Project Management has many meanings in agencies and there was a move a few years ago to expand the role to include client management as well. I have always been of the mind that project managers should be allowed to concentrate on the delivery of the project, and timelines in the web have always been aggressive which makes this a very challenging task. It’s usually the most difficult task in an agency and so protecting project managers has real benefits to the workings of an agency.

What I mean by this is that if a project manager becomes embroiled in managing the client relationship as well, it can affect the delivery of a project. There is also a very strong argument in my mind which sees benefit in bringing a third person to the table (or back to the table) if there is an issue with the relationship throughout the project. This is why I don’t believe that Project managers and Account Managers/Directors should perform a joint role.

Let the Project Managers concentrate on delivering the project and watching timelines. This is also why I don’t believe that pricing of a project should be left to Project Managers either. My observation is that Project Managers do not have the business skills to be able to tell when pushing on price is a good thing or not, and also do not fully comprehend the effects of supply and demand on price. Another former boss of mine once said “If I’d listened to Project managers on price I would have never closed a deal” and my experience backs this up.

That’s not to say that Project Managers should not be involved in Project planning, they should, along with technical, creative, copywriting, production planning and every other department involved in the project or campaign. The difference however is that these people should be talking in terms of time and resource availability, not price. The ultimate responsibility for price and therefore profitability should rest with the Account Managers and Directors, because they have the bird’s eye view of the business. You really cannot teach someone to be able to smell the beginning of a deal and there is no substitute for that sixth sense that all good Account Directors have to tell where the price point is where a client will say ‘yes’. That can be even if the project needs to be delivered at lower day rates than the published rate card, and it can often be the soft issues in a project where the real value is found.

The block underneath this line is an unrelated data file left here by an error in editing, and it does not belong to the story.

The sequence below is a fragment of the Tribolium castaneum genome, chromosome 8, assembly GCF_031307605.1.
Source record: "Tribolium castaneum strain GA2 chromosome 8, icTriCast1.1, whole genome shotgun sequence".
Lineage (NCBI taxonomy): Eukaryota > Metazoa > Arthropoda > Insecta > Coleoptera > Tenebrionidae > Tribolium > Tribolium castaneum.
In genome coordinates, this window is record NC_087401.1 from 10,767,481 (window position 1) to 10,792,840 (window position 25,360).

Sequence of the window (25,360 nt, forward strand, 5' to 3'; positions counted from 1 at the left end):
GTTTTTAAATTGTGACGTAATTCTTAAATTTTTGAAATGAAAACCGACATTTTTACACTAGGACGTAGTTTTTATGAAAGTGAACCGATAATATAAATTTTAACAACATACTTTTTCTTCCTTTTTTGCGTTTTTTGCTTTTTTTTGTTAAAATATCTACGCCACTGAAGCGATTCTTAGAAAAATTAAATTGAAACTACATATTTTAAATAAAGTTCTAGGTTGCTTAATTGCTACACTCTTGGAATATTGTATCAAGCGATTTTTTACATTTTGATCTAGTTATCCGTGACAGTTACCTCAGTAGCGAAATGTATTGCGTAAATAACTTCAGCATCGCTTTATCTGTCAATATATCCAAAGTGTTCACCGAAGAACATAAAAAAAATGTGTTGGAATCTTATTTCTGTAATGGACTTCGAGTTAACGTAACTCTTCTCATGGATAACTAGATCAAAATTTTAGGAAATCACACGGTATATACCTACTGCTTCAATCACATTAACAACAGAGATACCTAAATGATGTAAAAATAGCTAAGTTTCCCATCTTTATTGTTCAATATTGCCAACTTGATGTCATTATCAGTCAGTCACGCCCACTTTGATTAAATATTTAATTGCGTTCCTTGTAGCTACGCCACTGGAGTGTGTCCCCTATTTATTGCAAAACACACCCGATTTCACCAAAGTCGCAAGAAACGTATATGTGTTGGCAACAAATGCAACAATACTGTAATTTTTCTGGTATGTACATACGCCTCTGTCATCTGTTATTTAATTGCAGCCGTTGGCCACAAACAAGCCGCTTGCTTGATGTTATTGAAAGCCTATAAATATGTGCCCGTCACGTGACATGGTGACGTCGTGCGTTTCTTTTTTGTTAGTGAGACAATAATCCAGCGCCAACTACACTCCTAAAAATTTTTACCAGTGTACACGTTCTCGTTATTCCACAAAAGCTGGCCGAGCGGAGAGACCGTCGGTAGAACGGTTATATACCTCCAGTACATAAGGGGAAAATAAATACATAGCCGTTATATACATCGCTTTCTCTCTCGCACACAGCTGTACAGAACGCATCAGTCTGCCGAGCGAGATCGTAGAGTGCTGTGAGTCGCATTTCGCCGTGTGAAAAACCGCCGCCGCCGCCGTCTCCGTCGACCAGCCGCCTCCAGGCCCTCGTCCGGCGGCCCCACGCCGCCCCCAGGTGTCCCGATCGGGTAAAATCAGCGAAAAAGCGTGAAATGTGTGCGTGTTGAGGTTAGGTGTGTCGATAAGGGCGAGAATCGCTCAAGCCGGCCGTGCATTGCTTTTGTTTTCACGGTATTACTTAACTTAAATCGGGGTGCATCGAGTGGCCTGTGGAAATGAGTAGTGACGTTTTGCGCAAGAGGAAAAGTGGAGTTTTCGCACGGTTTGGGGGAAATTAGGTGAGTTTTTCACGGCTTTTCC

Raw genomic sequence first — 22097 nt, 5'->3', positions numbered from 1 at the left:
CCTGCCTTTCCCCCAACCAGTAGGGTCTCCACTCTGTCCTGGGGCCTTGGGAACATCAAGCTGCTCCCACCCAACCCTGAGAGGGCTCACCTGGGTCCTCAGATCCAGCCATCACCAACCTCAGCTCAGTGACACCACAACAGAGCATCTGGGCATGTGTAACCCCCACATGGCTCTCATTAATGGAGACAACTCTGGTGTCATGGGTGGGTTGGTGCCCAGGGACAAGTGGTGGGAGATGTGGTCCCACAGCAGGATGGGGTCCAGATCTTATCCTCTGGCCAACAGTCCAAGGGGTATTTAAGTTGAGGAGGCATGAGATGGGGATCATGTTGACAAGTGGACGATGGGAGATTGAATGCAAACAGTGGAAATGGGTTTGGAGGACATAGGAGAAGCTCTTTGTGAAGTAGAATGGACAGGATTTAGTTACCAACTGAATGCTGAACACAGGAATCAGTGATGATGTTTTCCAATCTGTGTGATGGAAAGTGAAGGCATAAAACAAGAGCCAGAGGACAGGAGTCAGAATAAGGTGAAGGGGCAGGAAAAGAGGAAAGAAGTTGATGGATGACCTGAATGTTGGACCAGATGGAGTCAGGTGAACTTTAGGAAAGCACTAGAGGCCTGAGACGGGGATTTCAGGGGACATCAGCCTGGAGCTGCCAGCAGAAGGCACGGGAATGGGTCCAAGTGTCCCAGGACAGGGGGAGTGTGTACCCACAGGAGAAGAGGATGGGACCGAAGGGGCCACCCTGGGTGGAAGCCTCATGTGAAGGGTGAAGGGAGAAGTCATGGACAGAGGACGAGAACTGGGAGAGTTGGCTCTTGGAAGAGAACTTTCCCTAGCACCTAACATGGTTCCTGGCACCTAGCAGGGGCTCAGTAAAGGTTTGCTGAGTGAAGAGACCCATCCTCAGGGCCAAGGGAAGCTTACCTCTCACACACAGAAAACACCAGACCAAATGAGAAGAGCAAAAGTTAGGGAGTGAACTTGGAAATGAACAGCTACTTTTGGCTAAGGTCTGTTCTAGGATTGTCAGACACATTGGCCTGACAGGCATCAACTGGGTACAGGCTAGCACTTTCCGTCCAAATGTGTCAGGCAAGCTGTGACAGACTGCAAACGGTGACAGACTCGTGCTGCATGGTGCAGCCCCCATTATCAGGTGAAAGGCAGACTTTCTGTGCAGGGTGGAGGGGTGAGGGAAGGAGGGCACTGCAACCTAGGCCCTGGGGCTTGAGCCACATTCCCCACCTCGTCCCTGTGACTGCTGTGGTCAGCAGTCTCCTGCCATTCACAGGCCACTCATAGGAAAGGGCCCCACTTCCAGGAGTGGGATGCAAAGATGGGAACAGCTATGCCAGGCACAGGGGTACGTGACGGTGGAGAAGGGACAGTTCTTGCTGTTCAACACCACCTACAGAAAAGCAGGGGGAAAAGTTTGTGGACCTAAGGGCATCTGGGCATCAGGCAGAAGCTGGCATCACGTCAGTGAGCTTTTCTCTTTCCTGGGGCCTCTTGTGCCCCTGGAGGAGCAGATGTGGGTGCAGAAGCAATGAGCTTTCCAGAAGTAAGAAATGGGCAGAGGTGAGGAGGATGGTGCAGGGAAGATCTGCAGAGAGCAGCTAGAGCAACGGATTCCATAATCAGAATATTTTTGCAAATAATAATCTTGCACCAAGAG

All this leads me to my conclusion that a successful account handling department is the core of an agency, backed up by excellent creative, and efficient project management, but led by the business goals, which means the account handlers.

Thursday, December 22, 2005

Peeping above tha parapet

Peeping above the parapet


I went a bit quiet there for a bit. Dear readers do not however have to fret or worry that this is a permanent state.

The merry go round of the industry has once again claimed a design house with the demise of Butterfly Effect despite my best efforts to

a) Keep it going
b) Find a buyer for it.

Ultimately the parent didn't want to put the investment in that it required or let me complete my rescue plan.

It has been a very intense couple of months and my efforts were very much taken up by trying to save the division and it was this that took me away from blogging.

In its place is a firm idea in my mind to launch a new agency that uses the strategy that I was going to implement with the new Butterfly. So far I have had excellent feedback on it and the business plan is well underway. I'm not quite ready to talk about this publicly yet but it is an approach to customers which is firmly aimed at offering a firm ROI offer across the various Interactive Media disciplines. More on that another time.